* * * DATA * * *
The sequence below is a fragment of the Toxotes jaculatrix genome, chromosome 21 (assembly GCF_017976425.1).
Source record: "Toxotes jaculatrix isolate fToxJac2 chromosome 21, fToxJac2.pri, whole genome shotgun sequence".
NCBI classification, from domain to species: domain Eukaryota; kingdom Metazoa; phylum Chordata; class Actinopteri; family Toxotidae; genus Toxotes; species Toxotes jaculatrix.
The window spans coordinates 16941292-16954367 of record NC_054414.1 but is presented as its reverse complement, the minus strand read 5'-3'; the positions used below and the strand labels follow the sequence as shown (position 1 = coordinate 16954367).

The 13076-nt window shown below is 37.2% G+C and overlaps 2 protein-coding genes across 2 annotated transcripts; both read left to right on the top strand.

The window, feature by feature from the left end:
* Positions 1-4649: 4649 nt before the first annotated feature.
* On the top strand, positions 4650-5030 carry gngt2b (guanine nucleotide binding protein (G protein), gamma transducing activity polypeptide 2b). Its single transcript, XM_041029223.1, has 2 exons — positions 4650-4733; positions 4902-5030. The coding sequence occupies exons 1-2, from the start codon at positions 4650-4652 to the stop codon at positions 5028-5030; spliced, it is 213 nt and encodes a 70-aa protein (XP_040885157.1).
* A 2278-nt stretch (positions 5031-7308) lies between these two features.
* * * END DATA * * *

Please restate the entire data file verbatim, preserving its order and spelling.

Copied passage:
The sequence below is a fragment of the Toxotes jaculatrix genome, chromosome 21 (assembly GCF_017976425.1).
Source record: "Toxotes jaculatrix isolate fToxJac2 chromosome 21, fToxJac2.pri, whole genome shotgun sequence".
NCBI classification, from domain to species: domain Eukaryota; kingdom Metazoa; phylum Chordata; class Actinopteri; family Toxotidae; genus Toxotes; species Toxotes jaculatrix.
The window spans coordinates 16941292-16954367 of record NC_054414.1 but is presented as its reverse complement, the minus strand read 5'-3'; the positions used below and the strand labels follow the sequence as shown (position 1 = coordinate 16954367).

The 13076-nt window shown below is 37.2% G+C and overlaps 2 protein-coding genes across 2 annotated transcripts; both read left to right on the top strand.

The window, feature by feature from the left end:
* Positions 1-4649: 4649 nt before the first annotated feature.
* On the top strand, positions 4650-5030 carry gngt2b (guanine nucleotide binding protein (G protein), gamma transducing activity polypeptide 2b). Its single transcript, XM_041029223.1, has 2 exons — positions 4650-4733; positions 4902-5030. The coding sequence occupies exons 1-2, from the start codon at positions 4650-4652 to the stop codon at positions 5028-5030; spliced, it is 213 nt and encodes a 70-aa protein (XP_040885157.1).
* A 2278-nt stretch (positions 5031-7308) lies between these two features.